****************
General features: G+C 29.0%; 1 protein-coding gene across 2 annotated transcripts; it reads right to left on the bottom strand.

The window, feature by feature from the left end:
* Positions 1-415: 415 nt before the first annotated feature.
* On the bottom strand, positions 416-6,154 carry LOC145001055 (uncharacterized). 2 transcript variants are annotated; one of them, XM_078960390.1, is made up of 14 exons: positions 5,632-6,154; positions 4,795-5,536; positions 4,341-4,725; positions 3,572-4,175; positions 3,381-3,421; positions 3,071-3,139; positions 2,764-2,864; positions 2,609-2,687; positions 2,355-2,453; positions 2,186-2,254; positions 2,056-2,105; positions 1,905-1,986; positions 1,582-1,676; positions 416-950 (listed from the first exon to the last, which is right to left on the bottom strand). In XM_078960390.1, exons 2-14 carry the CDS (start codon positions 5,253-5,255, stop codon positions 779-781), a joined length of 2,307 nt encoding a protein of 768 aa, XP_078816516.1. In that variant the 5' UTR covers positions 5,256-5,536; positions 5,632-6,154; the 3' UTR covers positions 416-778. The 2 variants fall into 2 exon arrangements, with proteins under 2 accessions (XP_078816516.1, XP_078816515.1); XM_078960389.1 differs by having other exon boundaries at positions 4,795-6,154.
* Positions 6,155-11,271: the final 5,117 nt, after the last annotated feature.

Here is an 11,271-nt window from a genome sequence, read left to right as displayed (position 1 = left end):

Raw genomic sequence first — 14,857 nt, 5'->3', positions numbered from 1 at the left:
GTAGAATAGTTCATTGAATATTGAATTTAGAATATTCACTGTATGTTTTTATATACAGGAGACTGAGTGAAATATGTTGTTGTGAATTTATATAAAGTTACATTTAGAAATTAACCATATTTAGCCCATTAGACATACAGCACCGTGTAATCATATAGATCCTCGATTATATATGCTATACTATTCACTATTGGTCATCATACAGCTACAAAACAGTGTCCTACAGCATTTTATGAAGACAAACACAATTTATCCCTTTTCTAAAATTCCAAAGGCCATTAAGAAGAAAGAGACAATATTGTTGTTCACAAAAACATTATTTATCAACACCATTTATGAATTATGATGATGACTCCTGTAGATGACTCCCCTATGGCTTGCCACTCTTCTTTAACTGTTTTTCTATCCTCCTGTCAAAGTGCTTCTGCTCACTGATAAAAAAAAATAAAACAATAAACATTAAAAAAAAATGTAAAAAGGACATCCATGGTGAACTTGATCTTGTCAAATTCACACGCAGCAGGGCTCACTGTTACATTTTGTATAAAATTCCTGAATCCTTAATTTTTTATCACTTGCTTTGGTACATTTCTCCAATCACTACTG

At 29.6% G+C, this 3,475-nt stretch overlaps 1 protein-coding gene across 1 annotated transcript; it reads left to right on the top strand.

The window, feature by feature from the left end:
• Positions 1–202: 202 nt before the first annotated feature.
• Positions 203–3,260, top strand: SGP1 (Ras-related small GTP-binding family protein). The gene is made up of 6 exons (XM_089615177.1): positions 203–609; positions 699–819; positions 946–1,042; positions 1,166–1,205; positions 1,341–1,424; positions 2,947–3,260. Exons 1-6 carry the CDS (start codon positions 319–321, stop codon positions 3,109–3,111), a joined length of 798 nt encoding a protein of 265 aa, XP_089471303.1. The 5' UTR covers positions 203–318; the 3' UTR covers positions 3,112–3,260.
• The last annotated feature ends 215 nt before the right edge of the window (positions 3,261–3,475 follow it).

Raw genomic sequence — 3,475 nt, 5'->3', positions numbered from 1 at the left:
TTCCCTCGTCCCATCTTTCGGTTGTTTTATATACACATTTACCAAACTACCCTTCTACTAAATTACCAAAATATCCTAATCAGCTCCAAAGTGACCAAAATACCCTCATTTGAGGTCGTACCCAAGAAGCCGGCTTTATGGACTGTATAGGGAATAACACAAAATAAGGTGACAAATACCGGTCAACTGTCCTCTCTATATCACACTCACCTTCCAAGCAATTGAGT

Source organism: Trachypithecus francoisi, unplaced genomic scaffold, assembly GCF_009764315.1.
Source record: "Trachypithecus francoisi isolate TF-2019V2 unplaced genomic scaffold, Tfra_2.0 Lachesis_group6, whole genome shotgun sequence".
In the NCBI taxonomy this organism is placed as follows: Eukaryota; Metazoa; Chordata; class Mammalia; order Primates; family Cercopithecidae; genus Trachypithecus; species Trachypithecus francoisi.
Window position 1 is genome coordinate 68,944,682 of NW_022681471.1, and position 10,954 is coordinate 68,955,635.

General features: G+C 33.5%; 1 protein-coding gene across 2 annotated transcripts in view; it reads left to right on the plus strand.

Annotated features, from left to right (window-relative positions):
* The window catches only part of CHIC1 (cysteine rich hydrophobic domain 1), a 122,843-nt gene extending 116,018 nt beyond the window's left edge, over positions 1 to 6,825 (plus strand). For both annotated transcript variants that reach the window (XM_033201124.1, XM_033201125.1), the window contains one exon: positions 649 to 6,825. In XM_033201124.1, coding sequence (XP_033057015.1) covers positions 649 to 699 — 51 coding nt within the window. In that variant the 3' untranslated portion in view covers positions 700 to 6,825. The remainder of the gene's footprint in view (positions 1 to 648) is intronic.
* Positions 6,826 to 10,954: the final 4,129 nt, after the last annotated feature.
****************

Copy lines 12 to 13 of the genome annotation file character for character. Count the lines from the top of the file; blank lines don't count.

• Positions 203–3,260, top strand: SGP1 (Ras-related small GTP-binding family protein). The gene is made up of 6 exons (XM_089615177.1): positions 203–609; positions 699–819; positions 946–1,042; positions 1,166–1,205; positions 1,341–1,424; positions 2,947–3,260. Exons 1-6 carry the CDS (start codon positions 319–321, stop codon positions 3,109–3,111), a joined length of 798 nt encoding a protein of 265 aa, XP_089471303.1. The 5' UTR covers positions 203–318; the 3' UTR covers positions 3,112–3,260.
• The last annotated feature ends 215 nt before the right edge of the window (positions 3,261–3,475 follow it).